'Secret Admirer' gunman getting away with murderby Kevyn Jacobs
It's one thing to blow off someone you aren't interested in. It's quite another to blow them away.
That's exactly what happened to Scott Amedure March 9, 1995. He was blown away -- shot twice in the chest at point-blank range by a man he had a crush on.
Amedure, and the object of his affections, John Schmitz, had both appeared on the "Jenny Jones Show" three days earlier. The topic of the talk show that day was "Secret Admirers."
Schmitz didn't know about Amedure's affections when he agreed to be on the show. "Jenny Jones" producers told him he would meet his secret admirer during the taping, but they never told him the gender of his admirer. Apparently, heterosexism had led Schmitz to believe that the admirer was a woman.
Schmitz maintained his composure when it was revealed to him during the taping that his admirer was a man. Embarrassed, he said that he was heterosexual, and in no way interested in Amedure.
Fair enough. That is the proper way to behave when you are the object of unwanted affections -- you politely tell the person, "Thank you, but I'm not interested." That should be the end of the story.
Unfortunately, it wasn't. Three days later, Amedure lay dead, and Schmitz confessed to the murder.
Schmitz's lawyer said Schmitz did it because of embarrassment and public humiliation. Apparently, the lawyer is expecting a jury will go easy on Schmitz because they will sympathize with his humiliation.
Public humiliation? Because someone found you attractive? Come on. Embarrassed, sure, maybe even a little uncomfortable. But embarrassed enough to murder?
What is even more interesting is the media's response to this whole mess.
Headline after headline took aim at "The Jenny Jones Show," and editorial columnists asked the question, 'Have Talk Shows Gone Too Far In Their Quest For Ratings?'
In all the hubbub about how far "Jenny Jones" went, everyone seems to have forgotten about the real issue here -- a man lay dead because he told the truth, and a lot of people seem to think the murderer's motives were understandable.
Give me a break! "Jenny Jones" wasn't out of line here -- Schmitz was. "Secret Admirers" is a pretty tame subject compared to most I've seen on daytime talk shows.
The truth is, there is a big dose of heterosexism at work here. There seems to be an message of, "It's OK to hate gays."
Straight men seem to have the inexcusable attitude of, "if a man hits on me, and I'm not interested, it's OK to get violent."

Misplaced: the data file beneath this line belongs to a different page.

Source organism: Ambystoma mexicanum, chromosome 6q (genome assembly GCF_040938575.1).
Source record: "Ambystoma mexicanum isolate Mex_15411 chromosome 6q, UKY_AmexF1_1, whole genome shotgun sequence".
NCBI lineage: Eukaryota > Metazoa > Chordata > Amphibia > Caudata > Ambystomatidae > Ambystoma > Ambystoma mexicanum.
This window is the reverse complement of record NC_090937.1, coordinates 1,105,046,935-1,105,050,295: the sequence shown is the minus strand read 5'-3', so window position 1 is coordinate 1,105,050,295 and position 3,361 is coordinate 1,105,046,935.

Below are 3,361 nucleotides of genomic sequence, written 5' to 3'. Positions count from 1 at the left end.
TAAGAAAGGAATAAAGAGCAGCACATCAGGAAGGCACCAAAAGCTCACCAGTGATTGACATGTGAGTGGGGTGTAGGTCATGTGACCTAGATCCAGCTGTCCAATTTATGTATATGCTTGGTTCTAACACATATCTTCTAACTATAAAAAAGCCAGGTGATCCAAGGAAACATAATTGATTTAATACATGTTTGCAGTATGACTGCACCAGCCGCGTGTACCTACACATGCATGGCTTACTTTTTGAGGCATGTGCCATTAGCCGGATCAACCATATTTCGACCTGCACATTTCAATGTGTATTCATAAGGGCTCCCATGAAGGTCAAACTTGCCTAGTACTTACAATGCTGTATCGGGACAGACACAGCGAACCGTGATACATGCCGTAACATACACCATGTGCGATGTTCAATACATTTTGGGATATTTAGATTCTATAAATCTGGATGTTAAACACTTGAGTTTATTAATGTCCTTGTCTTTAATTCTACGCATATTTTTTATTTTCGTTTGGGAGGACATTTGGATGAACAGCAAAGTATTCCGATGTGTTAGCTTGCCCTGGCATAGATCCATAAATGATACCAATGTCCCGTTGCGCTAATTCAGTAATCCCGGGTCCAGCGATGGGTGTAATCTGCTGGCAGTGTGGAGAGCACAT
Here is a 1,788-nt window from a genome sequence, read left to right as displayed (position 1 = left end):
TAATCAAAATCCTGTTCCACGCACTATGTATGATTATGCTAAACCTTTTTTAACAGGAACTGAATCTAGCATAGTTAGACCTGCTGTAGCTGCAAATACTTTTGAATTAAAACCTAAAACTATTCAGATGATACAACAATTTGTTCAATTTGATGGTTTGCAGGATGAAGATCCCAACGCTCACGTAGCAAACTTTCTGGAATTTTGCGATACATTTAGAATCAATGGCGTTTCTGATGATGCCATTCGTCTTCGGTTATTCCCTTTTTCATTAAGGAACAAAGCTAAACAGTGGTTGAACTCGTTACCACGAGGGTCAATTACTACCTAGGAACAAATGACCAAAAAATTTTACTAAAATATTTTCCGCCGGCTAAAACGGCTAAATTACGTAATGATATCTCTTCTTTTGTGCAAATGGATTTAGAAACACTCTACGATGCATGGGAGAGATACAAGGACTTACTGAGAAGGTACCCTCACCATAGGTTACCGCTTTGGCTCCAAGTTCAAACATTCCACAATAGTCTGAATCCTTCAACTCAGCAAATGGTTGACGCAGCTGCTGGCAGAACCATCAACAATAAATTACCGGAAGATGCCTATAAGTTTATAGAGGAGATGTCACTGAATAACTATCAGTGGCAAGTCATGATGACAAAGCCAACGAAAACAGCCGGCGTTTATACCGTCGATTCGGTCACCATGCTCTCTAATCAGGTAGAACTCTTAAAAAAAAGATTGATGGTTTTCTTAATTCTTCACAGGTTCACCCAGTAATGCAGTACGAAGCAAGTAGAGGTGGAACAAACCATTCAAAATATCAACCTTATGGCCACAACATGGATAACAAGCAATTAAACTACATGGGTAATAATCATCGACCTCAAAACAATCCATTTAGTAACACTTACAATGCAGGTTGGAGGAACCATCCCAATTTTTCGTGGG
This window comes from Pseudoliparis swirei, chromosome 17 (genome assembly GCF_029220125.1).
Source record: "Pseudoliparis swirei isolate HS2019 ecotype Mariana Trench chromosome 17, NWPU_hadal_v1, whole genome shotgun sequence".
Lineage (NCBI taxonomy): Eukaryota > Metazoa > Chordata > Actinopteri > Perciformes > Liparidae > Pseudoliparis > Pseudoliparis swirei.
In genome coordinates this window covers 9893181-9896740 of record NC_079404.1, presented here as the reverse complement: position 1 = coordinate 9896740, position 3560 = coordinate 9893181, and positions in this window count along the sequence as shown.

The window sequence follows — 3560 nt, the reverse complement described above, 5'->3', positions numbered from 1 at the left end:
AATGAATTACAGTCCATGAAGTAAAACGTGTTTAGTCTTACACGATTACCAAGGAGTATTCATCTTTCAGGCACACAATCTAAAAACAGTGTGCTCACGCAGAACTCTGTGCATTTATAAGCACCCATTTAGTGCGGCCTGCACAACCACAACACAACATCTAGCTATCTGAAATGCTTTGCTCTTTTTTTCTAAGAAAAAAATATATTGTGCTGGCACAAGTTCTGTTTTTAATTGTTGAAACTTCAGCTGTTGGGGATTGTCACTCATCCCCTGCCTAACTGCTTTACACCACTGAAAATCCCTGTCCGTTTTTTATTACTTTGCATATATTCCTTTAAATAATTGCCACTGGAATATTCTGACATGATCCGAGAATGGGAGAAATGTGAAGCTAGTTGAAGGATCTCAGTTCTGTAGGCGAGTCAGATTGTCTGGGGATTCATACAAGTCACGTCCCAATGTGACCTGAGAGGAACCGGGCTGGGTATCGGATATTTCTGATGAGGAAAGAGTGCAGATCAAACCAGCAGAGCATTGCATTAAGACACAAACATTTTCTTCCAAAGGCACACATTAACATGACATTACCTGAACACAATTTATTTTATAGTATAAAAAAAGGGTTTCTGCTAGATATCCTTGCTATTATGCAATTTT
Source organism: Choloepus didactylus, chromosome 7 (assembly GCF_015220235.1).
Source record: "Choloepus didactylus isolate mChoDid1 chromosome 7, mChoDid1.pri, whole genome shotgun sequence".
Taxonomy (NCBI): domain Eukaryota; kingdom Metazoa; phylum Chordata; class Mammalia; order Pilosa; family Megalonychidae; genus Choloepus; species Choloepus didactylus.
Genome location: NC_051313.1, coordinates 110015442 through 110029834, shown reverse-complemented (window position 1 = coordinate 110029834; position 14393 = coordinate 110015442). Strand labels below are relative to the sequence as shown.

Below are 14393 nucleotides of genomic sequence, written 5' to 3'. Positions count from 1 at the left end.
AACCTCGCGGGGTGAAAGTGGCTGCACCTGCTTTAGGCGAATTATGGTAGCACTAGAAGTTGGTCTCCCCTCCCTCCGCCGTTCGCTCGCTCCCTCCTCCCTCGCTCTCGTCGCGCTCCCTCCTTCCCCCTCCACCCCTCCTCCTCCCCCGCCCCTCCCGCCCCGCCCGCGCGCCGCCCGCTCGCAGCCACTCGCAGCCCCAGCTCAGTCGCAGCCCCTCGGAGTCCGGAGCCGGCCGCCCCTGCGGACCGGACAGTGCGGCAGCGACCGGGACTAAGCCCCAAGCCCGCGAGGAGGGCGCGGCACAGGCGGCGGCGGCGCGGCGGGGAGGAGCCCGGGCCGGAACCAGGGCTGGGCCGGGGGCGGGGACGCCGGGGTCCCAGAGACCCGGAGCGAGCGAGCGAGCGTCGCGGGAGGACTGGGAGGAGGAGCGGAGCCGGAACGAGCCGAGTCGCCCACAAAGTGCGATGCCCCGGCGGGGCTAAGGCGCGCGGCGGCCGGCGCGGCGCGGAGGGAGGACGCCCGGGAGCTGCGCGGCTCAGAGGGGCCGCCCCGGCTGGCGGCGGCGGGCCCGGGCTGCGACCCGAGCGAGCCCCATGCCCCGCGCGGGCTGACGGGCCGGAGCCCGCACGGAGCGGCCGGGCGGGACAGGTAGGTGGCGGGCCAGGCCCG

Of course, if women took that attitude, there would be a lot of dead straight men.
Let me illustrate how ridiculous this notion of "It's OK to get violent when a gay man shows attraction" really is. Lets rewrite the show, and instead of Schmitz's secret admirer being a male, let's make the secret admirer an African-American woman.
Schmitz is not interested, and says so. But he's embarrassed and humiliated that a non-white woman would dare be interested in him. And three days later, that woman lay dead at his hands because she humiliated him.
Would the media be screaming about "How Far Will The Talk Shows Go For Ratings?" Would there be a kind of sympathy for Schmitz, widespread understanding how awful he must have felt, even if the murder itself was reprehensible?
NO WAY! He'd be labeled a racist, and no one would be looking at the talk show for a scapegoat.
So why isn't the media calling Schmitz a homophobe? Why is it that only homosexual columnists like myself are questioning the heterosexism, instead of the irrelevant tackiness of talk shows?
This just goes to show the level of heterosexism in this culture. Gays and lesbians in this country are still an acceptable group to be bigoted toward. People understand Schmitz's motives -- even if they find his actions unconscionable.
It is, unfortunately, still very acceptable for males in this culture to get offended and upset -- often to the point of violence -- when another male shows an interest in them.
Men haven't learned to politely say no.
Maybe it's just that the guys don't like experiencing what women have experienced for a long, long time -- being the object of unwanted affection.
In any case, "The Jenny Jones Show" and Scott Amedure didn't do anything wrong.
John Schmitz did.
This article was originally published on Monday, March 27, 1995.